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Peter K. Kresl
Bucknell University, Lewisburg, PA, USA
Received February 2018; Revised March 2019; Accepted March 2019
The topic of this issue of the journal, “Public Sector Productivity and Competitiveness”, is one that has become exceedingly important and relevant at this stage in the development of urban economics and of urban competitiveness. This assertion has been powerfully verified by the recent announcement by the company Amazon that it will seek a site for a second headquarters complex. After inviting applications from cities in North America to host the complex, Amazon received applications from more than 200 cities, with populations from New York City down to some rather small cities, in all but seven US states. Several Canadian Provinces, one joint US-Mexico region also, submitted applications. We will return to this phenomenon later in this paper, but suffice it to note at this point that the criteria to be used in the decisionmaking are a set of seven elements set by Amazon, as well as a set of other unstated criteria that are implicit in the fact that the city will have to be an attractive place for the young, perhaps family-oriented, technologically skilled workers who will impose their own preferences as to where they are willing to spend their lives. Thus, city planners have more than one constituency to address. Too much attention to bricks and mortar and they lose the work force that is the key to success. This is the story of the past century for city planning for competitiveness. Not only do the tools for competitiveness change over time, but the goals keep changing, as do the humans who respond to their signals. The objective of city planners has therefore changed as the environment in which they function has evolved. As will be suggested in this paper, city planning for competitiveness enhancement has not actually evolved as it has changed fundamentally in nature as the economy has developed over the past century or more. We must start at the beginning.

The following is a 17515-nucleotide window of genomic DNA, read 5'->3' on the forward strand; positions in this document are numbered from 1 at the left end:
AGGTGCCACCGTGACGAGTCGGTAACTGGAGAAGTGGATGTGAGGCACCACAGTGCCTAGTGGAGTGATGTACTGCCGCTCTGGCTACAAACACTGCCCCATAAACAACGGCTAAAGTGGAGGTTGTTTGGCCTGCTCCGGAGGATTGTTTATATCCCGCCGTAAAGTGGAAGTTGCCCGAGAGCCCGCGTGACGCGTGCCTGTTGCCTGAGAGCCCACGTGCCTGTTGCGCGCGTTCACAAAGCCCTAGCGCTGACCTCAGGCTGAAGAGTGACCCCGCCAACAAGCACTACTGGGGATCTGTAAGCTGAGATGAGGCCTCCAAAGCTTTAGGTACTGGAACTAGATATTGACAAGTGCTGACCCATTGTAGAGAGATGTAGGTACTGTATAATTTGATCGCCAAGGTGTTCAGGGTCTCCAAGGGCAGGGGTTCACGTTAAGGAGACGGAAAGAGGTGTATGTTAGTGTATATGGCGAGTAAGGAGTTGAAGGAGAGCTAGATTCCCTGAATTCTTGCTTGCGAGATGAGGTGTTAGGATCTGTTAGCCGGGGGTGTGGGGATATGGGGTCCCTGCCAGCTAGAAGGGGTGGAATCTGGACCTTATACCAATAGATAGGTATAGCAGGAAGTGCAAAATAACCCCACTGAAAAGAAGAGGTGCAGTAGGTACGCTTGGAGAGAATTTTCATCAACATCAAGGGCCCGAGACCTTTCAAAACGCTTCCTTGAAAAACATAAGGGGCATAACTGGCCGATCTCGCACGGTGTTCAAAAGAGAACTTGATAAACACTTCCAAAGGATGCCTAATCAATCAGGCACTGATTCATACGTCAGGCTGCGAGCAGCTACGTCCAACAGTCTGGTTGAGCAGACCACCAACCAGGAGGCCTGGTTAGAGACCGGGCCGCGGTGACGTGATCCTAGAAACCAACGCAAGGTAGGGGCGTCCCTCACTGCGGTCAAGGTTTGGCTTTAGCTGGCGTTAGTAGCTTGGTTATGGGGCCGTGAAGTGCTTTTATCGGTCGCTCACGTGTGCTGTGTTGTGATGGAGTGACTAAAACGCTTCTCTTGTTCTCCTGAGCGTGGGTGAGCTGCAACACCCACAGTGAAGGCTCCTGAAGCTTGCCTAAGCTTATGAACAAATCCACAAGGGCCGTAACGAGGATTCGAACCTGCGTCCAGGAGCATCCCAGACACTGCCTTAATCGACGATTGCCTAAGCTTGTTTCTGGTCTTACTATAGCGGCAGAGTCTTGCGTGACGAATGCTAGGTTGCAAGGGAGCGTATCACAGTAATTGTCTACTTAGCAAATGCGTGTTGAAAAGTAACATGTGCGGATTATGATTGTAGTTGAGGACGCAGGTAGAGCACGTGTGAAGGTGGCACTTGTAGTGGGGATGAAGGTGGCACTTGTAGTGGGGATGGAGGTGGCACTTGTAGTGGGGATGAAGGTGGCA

Public sector, urban competitiveness, city planning.
Reference to this paper should be made as follows: Kresl, P. K. (2019). The Public Sector and its Contribution to Urban Competitiveness. Public Enterprise, 24(1), 23-29. https://doi.org/10.21571/pehyj.2019.2401.02